When Trish and I first started dating, she wanted to go to the Air Force Academy. You have to be at least passably athletic to get into any of the service academies, and virtually everyone who successfully obtains a congressional appointment is a multi-sport high school athlete. Trish had always played soccer and volleyball, but she added swimming because she felt she needed three sports to round out her athletic resume.
I’ll admit, I loved it when she was swimming. Those muscled shoulders looked quite hot on her. She disagreed. We had differing opinions of what made her look the best naked. Her clothes were tight and the scale hated her. The heaviest I’ve ever seen Trish was when she was a high school swimmer, at ~145 pounds, I think. Though she was very lean and had abs to go with the swimmer’s shoulders, she was heavier and as a high school girl, heavy was inherently wrong and embarrassing.
This isn’t one of those Crossfit success stories where she used to be obese or anorexic.
She chose not to pursue an appointment to the Air Force Academy.
After high school, we both continued to work out extensively. We would go to the gym, though she would head toward the cardio area and hop on a machine — for many years she was the crown princess of the elliptical striders, while I would go hang out in the free weights for far too long. During the cardio bunny years, I don’t know Trish, did you ever get down to 120?
It seems like <120 was defined as success for at least some period of time. Though I think she’s spent most of her adult years within a pound or two either side of 130. She’s always eaten well. She’s always worked out. She’s always been in very good cardiorespiratory fitness. She’s always been lean.
She hasn’t always viewed herself as favorably as I’ve viewed her. Like damned near every woman I’ve ever met, she’s applied the lens of pop culture to herself, the reflection in the mirror not looking the way People magazine or some stupid infomercial tells her she should. Even the models in the magazines don’t look the way they do in the magazines. Hello airbrush. Hello photoshop.
Not seeing the person in the mirror that a magazine has contorted her opinion into viewing as “attractive”, “ideal” or “appealing”, she would live her days beautiful, but the only person who didn’t know it.
I began Crossfit and caught a pretty enormous amount of crap for it. For a year or so, I would go to the box and Trish would run and tease me about Crossfit and Kool Aid. Finally tiring of her misplaced judgment, and knowing that she’s such a tight ass that she couldn’t waste the membership fees, I paid for a single month so she’d have to come with me. My friend Steve, the former owner of Rimrock Crossfit, thought I was crazy when I absolutely insisted on paying him the money whether she came or not.
I told him that she was a miser and would have to view it as a financial loss not to come for at least that month. He shook his head like I was a crazy person, but took the cash. That was 3 years ago.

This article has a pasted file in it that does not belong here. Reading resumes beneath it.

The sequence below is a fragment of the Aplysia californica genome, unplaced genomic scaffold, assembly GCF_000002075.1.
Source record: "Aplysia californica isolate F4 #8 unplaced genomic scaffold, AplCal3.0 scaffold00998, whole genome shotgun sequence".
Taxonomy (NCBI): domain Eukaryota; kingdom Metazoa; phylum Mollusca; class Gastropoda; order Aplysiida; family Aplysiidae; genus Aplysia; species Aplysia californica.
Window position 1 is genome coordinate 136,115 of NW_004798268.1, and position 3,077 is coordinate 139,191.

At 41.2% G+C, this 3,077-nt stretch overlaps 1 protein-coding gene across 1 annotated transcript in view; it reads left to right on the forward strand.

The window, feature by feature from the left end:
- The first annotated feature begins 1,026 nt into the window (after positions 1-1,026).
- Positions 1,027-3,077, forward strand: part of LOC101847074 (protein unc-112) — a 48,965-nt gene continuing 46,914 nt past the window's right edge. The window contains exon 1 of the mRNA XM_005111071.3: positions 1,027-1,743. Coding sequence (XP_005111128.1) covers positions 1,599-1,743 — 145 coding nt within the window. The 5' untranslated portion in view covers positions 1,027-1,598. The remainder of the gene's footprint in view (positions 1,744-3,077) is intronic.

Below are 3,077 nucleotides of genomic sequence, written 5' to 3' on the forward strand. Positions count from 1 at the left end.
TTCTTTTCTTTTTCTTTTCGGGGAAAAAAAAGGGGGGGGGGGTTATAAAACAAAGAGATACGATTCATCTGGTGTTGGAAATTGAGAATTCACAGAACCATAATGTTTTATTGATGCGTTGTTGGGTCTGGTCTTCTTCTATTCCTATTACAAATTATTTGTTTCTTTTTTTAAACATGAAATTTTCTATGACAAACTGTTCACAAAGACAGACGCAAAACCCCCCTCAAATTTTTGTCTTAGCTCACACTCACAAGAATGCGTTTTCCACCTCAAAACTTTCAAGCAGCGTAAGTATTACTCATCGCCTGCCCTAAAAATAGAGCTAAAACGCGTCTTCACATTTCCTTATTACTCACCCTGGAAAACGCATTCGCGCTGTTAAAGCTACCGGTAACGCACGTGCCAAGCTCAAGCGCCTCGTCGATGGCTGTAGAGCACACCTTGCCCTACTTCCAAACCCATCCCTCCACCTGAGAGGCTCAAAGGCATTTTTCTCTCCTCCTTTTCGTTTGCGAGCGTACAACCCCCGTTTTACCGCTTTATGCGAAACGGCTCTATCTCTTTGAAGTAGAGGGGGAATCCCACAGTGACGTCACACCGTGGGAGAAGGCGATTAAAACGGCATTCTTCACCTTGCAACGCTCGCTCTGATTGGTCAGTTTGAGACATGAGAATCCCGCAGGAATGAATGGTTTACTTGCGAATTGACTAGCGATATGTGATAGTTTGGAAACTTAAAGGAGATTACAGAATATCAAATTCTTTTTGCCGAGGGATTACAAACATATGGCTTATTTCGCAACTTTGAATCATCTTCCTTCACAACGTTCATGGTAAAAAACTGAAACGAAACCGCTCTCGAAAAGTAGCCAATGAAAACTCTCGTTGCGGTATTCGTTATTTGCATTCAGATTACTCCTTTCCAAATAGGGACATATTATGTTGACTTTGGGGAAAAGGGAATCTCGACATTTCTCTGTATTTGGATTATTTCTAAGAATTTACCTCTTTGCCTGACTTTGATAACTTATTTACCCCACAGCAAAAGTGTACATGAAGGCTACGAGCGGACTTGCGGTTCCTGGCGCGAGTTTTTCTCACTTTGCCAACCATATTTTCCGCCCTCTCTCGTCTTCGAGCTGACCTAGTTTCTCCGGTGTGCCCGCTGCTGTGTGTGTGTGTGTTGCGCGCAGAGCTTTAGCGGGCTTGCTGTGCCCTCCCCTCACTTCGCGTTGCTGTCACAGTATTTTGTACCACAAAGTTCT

Since that time, we’ve settled into Beartooth Crossfit as a huge, crazy, extended family. These are people we work out with, but they are friends, too. These are women and men who get together for their physical, yes — obviously, but also psychological and social well-being. My wife drank the Kool Aid. She is probably more into Crossfit than I am.
What a turn of events.
This is where this becomes a success story.
The people in the gym are so supportive of one another! Trish has slowly crept toward her high school swimming weight, but her body is hard as a rock. Her bodyfat is easily below where it was at any other point in life. She pushes herself at the gym, and she pushes the girls she works out with. If the scale says she’s getting heavier, she shrugs it off, not just convincing herself — but really KNOWING the number is of no true consequence, and BELIEVING her worth to be much greater than gravity’s affinity for her well-toned body.
In days of yore, Trish would be extremely lean, running many miles per week but have no positive impression of what she saw in the mirror, the scale or her physical abilities. She’d run or go to the gym because she felt like she had to. I wasn’t allowed to try to talk to her at the gym. She hated being there. She would work out — like a monster, and be pissed off about it the entire time. There was a period, extending for years, where we would be on treadmills beside each other, headphones firmly in place, and with me forbidden — either explicitly, or implicitly for fear of my own safety, from speaking to her.
Then, I forced Crossfit on her fiscally-responsible sensibilities.
That is the success story. A woman who has been in shape her entire life, a woman who has always been beautiful, finally sees herself the way I do.
If she gets heavier, it is because she has gone from being unable to do a single pullup, to doing weighted repetitions and she developed new muscles in the acquisition of this ability. If her pants get tight in the thighs, it’s because her squat has gotten heavier and it took bigger muscles for that to happen. She laughs and smiles about these things now.
Women are mean and judgmental to their core, but I see none of that at BTCF. The girls are infinitely supportive of each other. They congratulate each other on their muscles. They cheer each other when one can do something today they were unable to do yesterday. My partner of 21 years has the best, healthiest view of herself that I’ve ever seen. She’s the strongest, fittest and fastest I’ve ever seen her.
That is the success story. She is faster than when she would have been described as a runner. She is stronger than she’s ever been. She does Crossfit competitions with people far junior, and with far more Crossfit experience. She does obstacle and mud runs like a boss. She’s tough as hell, and she’s finally turning into a believer in herself.
That is the success story.